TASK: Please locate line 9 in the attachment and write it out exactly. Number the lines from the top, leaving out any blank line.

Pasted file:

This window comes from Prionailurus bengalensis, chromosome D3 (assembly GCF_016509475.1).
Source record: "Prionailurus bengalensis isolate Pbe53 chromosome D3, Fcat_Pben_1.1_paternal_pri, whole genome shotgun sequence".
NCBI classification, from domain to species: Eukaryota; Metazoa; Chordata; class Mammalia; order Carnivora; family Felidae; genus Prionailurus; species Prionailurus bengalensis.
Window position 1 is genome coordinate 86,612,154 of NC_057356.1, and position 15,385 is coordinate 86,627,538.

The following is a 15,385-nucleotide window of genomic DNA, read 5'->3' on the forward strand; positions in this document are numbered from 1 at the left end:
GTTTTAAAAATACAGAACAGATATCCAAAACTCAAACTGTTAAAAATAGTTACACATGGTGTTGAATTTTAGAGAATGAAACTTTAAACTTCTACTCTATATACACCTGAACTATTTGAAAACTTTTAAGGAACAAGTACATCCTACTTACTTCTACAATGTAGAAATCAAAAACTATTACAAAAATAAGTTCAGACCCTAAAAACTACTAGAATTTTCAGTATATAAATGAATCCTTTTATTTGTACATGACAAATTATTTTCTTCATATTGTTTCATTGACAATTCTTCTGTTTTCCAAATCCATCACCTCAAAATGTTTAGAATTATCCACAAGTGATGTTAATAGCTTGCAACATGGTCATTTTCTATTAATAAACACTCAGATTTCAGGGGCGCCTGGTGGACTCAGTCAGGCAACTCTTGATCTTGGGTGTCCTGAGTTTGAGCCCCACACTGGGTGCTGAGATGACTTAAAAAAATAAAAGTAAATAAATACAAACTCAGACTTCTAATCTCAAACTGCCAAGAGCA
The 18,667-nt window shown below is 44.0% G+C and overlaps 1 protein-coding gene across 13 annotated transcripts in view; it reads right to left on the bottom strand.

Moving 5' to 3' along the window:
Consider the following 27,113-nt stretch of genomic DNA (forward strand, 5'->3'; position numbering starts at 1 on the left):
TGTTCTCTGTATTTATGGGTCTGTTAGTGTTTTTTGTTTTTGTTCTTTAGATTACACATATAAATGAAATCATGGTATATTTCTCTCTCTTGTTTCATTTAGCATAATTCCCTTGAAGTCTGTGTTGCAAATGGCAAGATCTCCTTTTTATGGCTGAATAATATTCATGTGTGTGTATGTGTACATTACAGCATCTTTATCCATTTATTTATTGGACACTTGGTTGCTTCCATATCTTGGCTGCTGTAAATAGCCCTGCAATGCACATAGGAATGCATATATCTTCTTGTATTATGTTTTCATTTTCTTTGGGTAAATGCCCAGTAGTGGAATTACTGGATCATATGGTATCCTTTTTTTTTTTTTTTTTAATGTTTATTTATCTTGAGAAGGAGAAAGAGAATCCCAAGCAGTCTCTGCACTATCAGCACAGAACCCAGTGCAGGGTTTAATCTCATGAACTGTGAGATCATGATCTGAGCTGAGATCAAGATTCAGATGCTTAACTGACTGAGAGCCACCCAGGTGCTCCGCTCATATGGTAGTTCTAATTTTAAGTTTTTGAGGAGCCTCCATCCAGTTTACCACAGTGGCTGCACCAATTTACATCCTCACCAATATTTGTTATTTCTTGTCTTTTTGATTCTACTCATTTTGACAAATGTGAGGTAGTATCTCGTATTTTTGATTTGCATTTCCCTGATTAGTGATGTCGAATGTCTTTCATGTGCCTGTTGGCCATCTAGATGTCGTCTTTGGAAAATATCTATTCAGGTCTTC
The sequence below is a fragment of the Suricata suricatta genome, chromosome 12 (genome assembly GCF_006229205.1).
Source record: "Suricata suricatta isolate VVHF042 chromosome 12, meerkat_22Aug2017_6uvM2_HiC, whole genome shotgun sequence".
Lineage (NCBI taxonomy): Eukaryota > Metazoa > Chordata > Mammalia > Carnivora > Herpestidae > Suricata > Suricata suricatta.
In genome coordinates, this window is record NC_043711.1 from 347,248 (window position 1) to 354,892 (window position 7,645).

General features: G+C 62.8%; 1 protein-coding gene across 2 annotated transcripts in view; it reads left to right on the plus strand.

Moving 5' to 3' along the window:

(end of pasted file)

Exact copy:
Consider the following 27,113-nt stretch of genomic DNA (forward strand, 5'->3'; position numbering starts at 1 on the left):